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Unformatted text preview: FNTs from DL 15 FNT 2) What is the physical basis for the difference in measured values of C p and C v for a gas? The physical reason why C p and C v have different values is that C v is measured when our volume is constant and unchanging, so no work is done on or by the system. Heat capacity is equal to the heat gained or lost by the system, divided by the change in temperature [ C = Q/(change in T) ]. When no work is done, our change in internal energy (delta U) is equal to the heat. When we calculate C p , our system remains at constant pressure but our volume can change. So whenever we add Q (and increase T), our volume changes (PV = nRT), which means work is done ( W = -P *(change in Volume)). In this case, our heat is equal to our change in internal energy minus whatever energy changes are due to work. Using PV = nRT and W = - P*(delta V) and p(delta V) = nR (delta T) , we can find the relationship between C p and C v to be: C p = C v + nR so C p > C v always 3) (I) Q =0 (II) change in internal energy =0 (III) W=0 a)An isochoric (constant volume) process: I I I b/c of Thermodynamic model [W = - P(change in V)] b)An isobaric (constant pressure) process: None of these are necessarily...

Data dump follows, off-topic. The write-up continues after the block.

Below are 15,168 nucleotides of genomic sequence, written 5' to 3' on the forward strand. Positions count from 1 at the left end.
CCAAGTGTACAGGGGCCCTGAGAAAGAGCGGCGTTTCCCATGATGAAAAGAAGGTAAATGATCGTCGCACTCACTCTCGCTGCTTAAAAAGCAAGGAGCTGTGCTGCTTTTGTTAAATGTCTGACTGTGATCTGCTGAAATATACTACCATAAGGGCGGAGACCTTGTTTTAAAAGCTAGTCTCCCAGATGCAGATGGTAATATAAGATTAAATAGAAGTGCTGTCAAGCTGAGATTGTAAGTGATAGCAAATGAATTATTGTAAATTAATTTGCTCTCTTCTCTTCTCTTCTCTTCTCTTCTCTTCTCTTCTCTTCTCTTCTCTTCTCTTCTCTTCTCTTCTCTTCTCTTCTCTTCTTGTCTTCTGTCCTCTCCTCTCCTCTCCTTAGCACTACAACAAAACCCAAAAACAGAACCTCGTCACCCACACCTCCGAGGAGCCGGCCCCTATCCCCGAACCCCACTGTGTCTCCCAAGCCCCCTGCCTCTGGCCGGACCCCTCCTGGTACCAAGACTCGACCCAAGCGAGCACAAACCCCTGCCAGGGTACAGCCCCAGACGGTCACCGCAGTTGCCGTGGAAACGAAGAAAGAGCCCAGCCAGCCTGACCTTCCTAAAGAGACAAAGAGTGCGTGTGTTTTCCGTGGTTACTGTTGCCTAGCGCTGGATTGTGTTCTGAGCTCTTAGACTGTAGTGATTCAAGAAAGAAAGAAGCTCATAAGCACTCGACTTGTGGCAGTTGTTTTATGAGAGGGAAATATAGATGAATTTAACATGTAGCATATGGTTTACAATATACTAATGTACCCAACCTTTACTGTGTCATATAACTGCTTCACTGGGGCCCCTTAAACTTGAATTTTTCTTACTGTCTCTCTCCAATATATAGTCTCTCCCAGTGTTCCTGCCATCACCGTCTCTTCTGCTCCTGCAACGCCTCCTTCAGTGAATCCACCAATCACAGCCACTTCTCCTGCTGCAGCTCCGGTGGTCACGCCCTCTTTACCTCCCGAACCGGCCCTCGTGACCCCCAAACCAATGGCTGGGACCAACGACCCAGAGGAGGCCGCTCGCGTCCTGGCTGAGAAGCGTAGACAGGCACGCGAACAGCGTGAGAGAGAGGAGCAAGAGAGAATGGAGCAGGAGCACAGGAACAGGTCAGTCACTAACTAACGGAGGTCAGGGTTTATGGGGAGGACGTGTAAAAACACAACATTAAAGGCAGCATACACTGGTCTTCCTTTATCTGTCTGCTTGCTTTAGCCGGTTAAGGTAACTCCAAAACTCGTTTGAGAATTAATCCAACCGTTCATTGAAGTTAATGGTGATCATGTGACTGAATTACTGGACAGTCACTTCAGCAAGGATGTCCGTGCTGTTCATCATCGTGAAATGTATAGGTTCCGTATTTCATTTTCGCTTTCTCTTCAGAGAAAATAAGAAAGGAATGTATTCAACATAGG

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This note was uploaded on 05/12/2010 for the course PHY 7 taught by Professor Staff during the Spring '08 term at UC Davis.
- Spring '08